By David Mays
Special to American Forces Press Service
Sept. 21, 2007 - Violence in Baghdad has been cut in half, thanks to a massive influx of new Iraqi police officers, a top U.S. military advisor said today. "Along with the surge of U.S. forces is also the surge of Iraqi police," Brig. Gen. David Phillips told online journalists and "bloggers" during a conference call from Baghdad.
As deputy commanding general of the Civilian Police Assistance Training Team, Phillips helped stand up the Baghdad Police Academy in January 2004. Yesterday, he watched 744 brand new officers graduate from that academy.
"A community (in) which in the past we saw a significant al Qaeda presence now has concerned local citizens come forward (to join) the police forces," Phillips said. "You saw a lot of pride in these new police officers as they graduated."
An additional 1,000 Iraqi police officers are set to graduate in a few days at a temporary academy set up in Abu Ghraib, just west of central Baghdad.
"We're talking almost 2,000 new police officers ... within two months," Phillips said.
Applications to join Iraqi police forces far outnumber available positions, the general said, noting that nearly 6,000 Iraqi citizens applied for the two Baghdad-area academy classes.
"We're having no problem filling all of these slots," Phillips said. "If anything, we're turning away literally hundreds if not thousands of people in some areas who want to join the police forces."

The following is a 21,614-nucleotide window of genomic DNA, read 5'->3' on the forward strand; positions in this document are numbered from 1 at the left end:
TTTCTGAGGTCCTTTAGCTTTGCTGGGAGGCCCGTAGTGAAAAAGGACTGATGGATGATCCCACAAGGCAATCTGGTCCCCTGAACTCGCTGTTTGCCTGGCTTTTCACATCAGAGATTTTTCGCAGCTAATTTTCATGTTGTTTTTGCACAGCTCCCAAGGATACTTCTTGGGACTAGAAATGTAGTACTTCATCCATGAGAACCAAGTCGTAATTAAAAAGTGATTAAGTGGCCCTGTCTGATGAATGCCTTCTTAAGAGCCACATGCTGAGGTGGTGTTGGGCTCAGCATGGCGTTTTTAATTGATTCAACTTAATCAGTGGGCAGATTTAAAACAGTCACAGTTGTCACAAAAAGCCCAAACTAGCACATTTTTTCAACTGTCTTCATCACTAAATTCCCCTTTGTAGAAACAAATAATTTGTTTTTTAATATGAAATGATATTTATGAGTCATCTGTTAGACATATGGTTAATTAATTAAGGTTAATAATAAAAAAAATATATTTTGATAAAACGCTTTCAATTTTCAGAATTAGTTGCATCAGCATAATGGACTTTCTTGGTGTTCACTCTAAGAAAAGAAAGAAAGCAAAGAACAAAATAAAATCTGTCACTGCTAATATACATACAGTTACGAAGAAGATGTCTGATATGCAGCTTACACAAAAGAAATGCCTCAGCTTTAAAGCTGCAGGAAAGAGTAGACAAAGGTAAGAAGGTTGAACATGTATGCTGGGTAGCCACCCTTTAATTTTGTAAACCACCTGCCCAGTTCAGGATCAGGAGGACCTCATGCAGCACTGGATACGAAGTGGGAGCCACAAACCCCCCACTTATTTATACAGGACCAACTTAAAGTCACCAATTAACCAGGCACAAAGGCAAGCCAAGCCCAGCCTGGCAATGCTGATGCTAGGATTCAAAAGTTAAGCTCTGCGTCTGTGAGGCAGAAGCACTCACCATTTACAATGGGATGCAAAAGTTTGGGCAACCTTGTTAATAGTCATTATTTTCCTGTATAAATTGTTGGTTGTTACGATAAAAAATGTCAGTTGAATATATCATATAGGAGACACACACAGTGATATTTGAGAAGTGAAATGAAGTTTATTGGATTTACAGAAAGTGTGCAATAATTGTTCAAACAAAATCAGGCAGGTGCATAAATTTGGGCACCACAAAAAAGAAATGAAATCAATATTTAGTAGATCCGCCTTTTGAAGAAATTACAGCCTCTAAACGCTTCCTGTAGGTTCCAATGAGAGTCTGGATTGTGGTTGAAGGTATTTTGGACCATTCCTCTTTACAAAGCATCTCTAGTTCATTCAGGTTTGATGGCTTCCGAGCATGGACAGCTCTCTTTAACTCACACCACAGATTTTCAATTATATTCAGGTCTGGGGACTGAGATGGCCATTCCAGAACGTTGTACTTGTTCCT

In Anbar province, 3,000 new recruits were recently accepted, and in Diyala province, 5,000 students will soon begin police training, the general said.
"All academies are taught by Iraqis," Phillips said, noting that American troops offer only a support role. "The best instructors are Iraqi instructors."
Iraqi police applicants who are turned away are encouraged to join the equivalent of a "police auxiliary."
"We equip them with a cell phone, and they pick up that cell phone and use that cell phone and give us some very good actionable intel," Phillips said. "They are guarding their own community. They know who belongs and who doesn't"
Many Iraqis who once felt a strong sense of belonging in their neighborhoods fled because of death threats, the general explained, but thanks to a wider deployment of local police, that's changing in Baghdad.
"We are seeing a significant downward turn in violence," Phillips said. "And we are seeing some of the mixed communities coexist much better than they were about six months ago."
As a prominent example of police presence prompting exiled Iraqis to return, Phillips mentioned an influential Baghdad resident who was hired in 2003 to lead Iraq's police internal affairs division, but who was forced to flee the country with his family in 2005 amid insurgent threats.
"He said he watched from Jordan long enough, and it was his turn to come back and try to get things fixed over here," Phillips said. "That's one individual in a country, but I think he's just a representative of the tip of the iceberg with people coming back."